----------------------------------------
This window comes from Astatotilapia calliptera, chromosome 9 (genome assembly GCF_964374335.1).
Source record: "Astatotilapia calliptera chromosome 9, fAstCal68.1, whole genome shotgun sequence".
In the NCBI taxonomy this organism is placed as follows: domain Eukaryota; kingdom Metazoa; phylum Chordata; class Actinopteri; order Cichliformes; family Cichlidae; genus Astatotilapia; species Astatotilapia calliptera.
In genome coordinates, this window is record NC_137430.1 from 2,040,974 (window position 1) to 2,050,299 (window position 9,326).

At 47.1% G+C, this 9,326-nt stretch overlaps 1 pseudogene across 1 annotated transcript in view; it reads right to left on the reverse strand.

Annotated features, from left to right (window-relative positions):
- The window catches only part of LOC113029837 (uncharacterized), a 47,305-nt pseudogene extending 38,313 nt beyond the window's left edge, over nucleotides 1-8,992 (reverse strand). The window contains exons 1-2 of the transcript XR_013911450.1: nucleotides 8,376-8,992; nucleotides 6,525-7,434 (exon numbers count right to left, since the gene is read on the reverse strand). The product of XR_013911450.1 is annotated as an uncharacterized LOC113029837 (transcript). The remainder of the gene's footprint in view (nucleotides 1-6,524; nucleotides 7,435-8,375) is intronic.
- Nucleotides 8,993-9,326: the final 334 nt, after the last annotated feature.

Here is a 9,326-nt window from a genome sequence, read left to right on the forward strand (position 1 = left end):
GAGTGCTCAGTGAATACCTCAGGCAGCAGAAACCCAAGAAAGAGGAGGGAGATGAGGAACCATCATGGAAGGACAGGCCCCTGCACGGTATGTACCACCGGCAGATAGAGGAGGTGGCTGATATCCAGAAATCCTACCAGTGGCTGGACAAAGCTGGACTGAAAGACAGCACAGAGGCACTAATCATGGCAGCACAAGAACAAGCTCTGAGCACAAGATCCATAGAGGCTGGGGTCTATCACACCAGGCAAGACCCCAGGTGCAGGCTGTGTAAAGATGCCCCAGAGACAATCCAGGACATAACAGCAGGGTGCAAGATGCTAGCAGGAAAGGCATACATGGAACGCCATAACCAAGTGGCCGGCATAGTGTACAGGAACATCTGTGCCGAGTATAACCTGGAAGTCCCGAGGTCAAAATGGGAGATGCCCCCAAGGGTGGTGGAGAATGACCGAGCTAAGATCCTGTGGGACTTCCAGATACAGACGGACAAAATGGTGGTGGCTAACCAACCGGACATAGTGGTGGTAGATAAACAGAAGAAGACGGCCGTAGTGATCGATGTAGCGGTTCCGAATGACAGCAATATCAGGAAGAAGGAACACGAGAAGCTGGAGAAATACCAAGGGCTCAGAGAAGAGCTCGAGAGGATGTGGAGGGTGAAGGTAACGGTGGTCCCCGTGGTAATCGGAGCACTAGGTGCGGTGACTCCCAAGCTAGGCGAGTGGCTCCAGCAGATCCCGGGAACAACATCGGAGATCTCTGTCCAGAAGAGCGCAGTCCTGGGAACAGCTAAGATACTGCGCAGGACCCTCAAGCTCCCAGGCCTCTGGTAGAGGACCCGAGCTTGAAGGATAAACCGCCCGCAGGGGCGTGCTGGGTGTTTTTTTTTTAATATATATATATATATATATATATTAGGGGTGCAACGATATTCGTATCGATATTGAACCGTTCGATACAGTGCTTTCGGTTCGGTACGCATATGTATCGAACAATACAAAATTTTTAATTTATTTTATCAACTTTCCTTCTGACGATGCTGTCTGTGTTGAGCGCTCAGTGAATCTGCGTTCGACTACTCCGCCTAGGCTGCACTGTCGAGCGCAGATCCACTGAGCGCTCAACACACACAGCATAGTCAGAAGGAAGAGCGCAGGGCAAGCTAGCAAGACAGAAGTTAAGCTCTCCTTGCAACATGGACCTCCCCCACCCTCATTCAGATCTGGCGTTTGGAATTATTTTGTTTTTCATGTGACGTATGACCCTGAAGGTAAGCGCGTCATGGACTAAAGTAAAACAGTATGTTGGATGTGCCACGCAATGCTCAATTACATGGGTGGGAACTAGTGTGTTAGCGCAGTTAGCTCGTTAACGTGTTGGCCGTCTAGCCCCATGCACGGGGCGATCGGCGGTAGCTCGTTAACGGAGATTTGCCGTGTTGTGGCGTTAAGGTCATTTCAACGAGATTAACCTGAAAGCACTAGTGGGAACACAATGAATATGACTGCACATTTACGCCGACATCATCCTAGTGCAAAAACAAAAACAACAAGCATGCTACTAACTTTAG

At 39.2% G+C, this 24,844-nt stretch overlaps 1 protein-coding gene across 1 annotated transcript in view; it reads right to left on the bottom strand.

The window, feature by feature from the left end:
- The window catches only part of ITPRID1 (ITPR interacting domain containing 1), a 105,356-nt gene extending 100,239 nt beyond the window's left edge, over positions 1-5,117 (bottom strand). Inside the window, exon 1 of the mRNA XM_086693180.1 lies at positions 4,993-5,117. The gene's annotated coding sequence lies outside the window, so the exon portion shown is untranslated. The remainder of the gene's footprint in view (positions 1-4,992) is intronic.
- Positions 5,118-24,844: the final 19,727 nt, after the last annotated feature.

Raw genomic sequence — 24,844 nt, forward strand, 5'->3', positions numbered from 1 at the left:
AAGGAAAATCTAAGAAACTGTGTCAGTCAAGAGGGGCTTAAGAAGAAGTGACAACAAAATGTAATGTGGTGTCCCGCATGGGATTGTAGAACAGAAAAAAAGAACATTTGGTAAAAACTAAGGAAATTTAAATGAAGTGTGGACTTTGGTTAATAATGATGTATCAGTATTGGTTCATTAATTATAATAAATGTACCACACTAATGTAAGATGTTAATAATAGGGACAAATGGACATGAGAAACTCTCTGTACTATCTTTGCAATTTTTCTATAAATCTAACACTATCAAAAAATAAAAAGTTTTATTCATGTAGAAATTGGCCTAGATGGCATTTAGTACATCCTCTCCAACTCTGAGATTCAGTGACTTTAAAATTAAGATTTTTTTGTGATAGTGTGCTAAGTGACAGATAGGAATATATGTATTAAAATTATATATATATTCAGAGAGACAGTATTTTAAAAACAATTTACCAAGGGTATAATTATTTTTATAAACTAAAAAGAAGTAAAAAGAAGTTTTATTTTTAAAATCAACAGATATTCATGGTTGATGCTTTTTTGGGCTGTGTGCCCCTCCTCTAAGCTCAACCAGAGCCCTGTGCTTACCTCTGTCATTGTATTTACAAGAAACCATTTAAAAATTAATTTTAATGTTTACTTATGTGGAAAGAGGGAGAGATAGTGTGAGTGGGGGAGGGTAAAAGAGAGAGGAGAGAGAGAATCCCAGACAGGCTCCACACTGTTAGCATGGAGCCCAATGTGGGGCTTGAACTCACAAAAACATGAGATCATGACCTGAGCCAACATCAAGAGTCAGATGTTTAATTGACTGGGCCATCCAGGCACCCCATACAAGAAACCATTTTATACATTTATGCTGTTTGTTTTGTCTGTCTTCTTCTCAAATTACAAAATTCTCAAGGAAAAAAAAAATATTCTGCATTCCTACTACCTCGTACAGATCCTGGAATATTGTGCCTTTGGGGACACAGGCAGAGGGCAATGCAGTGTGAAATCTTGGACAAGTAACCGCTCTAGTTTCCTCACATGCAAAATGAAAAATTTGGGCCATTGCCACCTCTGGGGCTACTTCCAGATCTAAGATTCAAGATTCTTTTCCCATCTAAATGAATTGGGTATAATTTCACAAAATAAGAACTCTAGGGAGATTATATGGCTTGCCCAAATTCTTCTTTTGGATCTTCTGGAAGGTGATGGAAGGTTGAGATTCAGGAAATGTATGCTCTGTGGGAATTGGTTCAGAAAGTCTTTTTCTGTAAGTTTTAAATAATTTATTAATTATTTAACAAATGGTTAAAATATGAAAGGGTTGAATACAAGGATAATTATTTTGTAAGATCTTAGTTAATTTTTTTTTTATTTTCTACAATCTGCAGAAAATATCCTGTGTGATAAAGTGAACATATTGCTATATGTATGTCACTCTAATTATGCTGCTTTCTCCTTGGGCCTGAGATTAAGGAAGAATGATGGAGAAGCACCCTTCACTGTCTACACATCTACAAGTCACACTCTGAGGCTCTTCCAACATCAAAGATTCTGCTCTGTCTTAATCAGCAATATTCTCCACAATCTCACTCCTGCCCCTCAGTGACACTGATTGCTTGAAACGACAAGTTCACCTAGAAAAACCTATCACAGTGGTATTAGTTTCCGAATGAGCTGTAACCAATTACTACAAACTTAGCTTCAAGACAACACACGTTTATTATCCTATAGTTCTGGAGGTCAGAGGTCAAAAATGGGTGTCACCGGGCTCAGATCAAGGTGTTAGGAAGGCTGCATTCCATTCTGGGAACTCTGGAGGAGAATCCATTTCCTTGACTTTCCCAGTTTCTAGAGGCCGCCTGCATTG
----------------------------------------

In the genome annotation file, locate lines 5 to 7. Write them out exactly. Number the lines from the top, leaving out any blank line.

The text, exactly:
At 47.1% G+C, this 9,326-nt stretch overlaps 1 pseudogene across 1 annotated transcript in view; it reads right to left on the reverse strand.

Annotated features, from left to right (window-relative positions):
- The window catches only part of LOC113029837 (uncharacterized), a 47,305-nt pseudogene extending 38,313 nt beyond the window's left edge, over nucleotides 1-8,992 (reverse strand). The window contains exons 1-2 of the transcript XR_013911450.1: nucleotides 8,376-8,992; nucleotides 6,525-7,434 (exon numbers count right to left, since the gene is read on the reverse strand). The product of XR_013911450.1 is annotated as an uncharacterized LOC113029837 (transcript). The remainder of the gene's footprint in view (nucleotides 1-6,524; nucleotides 7,435-8,375) is intronic.